4 Certain Ways to Find Your Authentic Writing Voice
Note: This is a guest post by James Prescott. James is a writing coach and author of the several books, including Dance Of The Writer: A Beginners Guide To Authentic Writing, available free at his website, jamesprescott.co.uk. Connect with James on Twitter at @JamesPrescott77
The last year was a real struggle for me. For the first time, I fell out of love with writing.
Have you ever felt like the whole writing and/or blogging thing has just become a chore or a burden? Like it’s no longer something you choose, it’s something you have to do, and you’re lumbered with it?
For a long time, I was struggling to figure out why I’d lost my love of writing. And lots of reasons came to my mind, but it was a meeting with my therapist, also a writer, which did the trick.
She reminded me of something I already knew – that when we write, our true selves are speaking the truth to our conscious selves. She suggested I’d become scared of my inner truth. I was afraid of the hurt it might bring, or how it might challenge me, and that it would call me out of my comfort zone.
And I was reminded that’s what a lot of writing is. It’s our true self, speaking to our outer self. True, authentic writing, is born in our hearts. The messages we have to share are already there, we just need to engage with them, and give them an opportunity to speak.
The challenge for us as writers is to have the courage to engage with what’s deep within us. Because that’s where we’ll find the message we were born to share with the world.
After this conversation with my therapist, I reflected back on a few years ago, to the time I really found my voice and recalled the simple, practical steps I took which helped me get in touch with my inner writer, and which I knew could help me again. Steps you can take today, to help you find your true creative voice.
1) Free-write for 10-15 minutes per day
First off, I made the decision to free-write each day on the train to work, on an app on my smartphone. I did no editing and no planning. I kept all those ideas in one place. And over time, I began to notice common patterns, ideas or themes which kept repeating. I began to see what I really cared about, what my passion was, and the niche I was meant to write for. I discovered a coherent, clear message with a living, beating heart.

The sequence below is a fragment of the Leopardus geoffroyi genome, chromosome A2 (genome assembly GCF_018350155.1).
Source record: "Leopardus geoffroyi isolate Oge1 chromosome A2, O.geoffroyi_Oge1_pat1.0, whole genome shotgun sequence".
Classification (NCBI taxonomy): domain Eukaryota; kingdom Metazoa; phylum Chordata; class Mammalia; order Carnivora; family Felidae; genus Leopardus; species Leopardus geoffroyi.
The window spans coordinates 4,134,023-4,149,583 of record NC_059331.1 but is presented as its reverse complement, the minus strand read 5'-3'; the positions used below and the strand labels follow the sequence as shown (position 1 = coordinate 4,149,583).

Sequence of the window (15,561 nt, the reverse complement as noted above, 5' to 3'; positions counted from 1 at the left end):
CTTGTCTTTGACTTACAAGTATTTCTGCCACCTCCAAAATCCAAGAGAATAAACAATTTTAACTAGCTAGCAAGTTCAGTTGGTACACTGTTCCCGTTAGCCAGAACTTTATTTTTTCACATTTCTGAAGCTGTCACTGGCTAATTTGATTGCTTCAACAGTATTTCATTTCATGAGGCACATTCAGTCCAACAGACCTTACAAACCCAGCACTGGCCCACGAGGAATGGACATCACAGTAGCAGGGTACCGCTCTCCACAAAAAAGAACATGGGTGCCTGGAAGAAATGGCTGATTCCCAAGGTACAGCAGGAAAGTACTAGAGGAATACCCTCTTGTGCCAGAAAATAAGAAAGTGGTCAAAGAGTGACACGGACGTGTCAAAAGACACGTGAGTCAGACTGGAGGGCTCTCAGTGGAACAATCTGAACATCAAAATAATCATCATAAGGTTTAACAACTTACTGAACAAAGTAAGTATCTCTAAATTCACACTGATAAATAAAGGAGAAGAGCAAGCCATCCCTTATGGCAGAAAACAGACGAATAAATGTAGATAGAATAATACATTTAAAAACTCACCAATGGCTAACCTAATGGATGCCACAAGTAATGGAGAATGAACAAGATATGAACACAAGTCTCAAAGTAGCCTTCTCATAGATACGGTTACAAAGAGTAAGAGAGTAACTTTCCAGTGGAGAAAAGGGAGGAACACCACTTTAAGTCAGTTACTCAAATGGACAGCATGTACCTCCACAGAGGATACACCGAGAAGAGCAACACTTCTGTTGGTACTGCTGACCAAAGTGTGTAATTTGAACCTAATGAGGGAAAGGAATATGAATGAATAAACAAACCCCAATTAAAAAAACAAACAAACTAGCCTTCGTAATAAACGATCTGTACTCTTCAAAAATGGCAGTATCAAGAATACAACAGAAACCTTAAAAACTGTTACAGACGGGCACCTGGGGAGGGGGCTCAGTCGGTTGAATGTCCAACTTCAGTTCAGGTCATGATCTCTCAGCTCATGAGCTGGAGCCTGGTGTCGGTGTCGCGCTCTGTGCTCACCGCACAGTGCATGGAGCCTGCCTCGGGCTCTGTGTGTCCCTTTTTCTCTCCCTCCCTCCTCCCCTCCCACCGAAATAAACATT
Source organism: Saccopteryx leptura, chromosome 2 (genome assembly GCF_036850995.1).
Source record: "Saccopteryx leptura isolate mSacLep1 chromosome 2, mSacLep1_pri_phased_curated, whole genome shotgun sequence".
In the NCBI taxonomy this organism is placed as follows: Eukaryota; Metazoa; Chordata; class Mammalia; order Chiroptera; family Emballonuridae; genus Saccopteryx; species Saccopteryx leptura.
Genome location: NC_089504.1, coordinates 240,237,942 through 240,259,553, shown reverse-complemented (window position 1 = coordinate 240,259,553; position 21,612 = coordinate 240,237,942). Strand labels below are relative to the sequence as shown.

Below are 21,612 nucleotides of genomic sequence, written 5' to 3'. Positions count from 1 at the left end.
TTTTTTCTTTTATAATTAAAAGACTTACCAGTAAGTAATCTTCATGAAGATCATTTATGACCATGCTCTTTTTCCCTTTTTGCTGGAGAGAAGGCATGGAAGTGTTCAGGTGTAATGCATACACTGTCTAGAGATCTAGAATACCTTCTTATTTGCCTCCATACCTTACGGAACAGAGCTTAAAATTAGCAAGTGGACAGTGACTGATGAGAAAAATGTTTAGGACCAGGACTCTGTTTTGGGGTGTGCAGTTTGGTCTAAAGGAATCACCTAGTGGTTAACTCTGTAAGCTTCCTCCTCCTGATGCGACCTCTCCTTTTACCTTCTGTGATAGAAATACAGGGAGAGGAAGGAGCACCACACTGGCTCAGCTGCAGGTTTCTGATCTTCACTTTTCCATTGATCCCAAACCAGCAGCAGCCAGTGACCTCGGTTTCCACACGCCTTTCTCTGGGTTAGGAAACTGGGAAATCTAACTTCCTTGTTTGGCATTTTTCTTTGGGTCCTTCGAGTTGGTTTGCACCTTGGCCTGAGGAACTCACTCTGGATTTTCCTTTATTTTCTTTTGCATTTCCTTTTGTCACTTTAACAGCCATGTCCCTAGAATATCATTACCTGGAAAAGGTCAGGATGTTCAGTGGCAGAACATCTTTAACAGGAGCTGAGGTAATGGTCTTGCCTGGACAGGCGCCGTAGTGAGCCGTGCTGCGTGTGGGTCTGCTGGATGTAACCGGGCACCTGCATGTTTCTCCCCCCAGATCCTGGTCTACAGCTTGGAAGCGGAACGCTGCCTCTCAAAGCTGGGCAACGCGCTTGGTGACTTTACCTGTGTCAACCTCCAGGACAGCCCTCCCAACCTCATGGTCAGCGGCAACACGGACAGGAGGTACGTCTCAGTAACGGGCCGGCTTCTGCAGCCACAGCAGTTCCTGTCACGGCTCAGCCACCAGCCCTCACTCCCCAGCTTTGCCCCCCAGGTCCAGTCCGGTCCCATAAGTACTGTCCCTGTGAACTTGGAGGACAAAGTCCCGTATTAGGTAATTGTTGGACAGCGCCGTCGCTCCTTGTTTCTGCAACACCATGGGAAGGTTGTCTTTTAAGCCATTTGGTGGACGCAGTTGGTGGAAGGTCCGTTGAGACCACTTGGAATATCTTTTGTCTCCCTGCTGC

2) Kill perfectionism
Perfectionism can kill creativity. Not only had I struggled with this myself, but as a writing coach, I’d worked with people who were afraid to even begin writing because they wanted it to be perfect, or because their last piece wasn’t perfect. I learned to let go of the need for every piece to be perfect, and ironically, found that I created better, more meaningful work as a result.
3) Stop people pleasing
People pleasing is an easy temptation, but I found that the more I was concerned with pleasing others, the less honest my writing became. One reason I couldn’t find my voice was that I had become too concerned about people pleasing.
But as I began to find my own voice, instead of worrying about people pleasing, I got better responses than I’d ever got for my work – and I realized the best writing is the writing which is birthed from your true, creative self. I noticed that when I stopped trying to please everyone and listened to my heart, I created better work, and more people ultimately paid attention to it.
4) Redefine success
For too long, success for me was defined by money, follower numbers, and all of the other various stats. This just led to people pleasing, which led to inauthentic work and stifled my creativity. So I redefined what success looks like for me, to mean that when I created any work born from my true creative voice and shared that work with the world, that was a success. Regardless of the outcome.
Speaking from my experience of this process, I can honestly say if you commit to taking these four steps, you’ll find yourself more in touch with who you really are, you’ll feel more connected to your inner writer, and you’ll be free to create the work you were born to create, and share it with the world. If you do that, you can rest easy, knowing you’ve found your voice and you’ve been successful.
If you’ve got any questions, or you’ve had similar experiences, feel free to share them in the comments below. I’d love to hear from you.
So lets’ all of us step out today, engage with our inner writer, discover our authentic creative voice – and have the courage to share that with the world. Because if we do that, we’re a success and everyone benefits.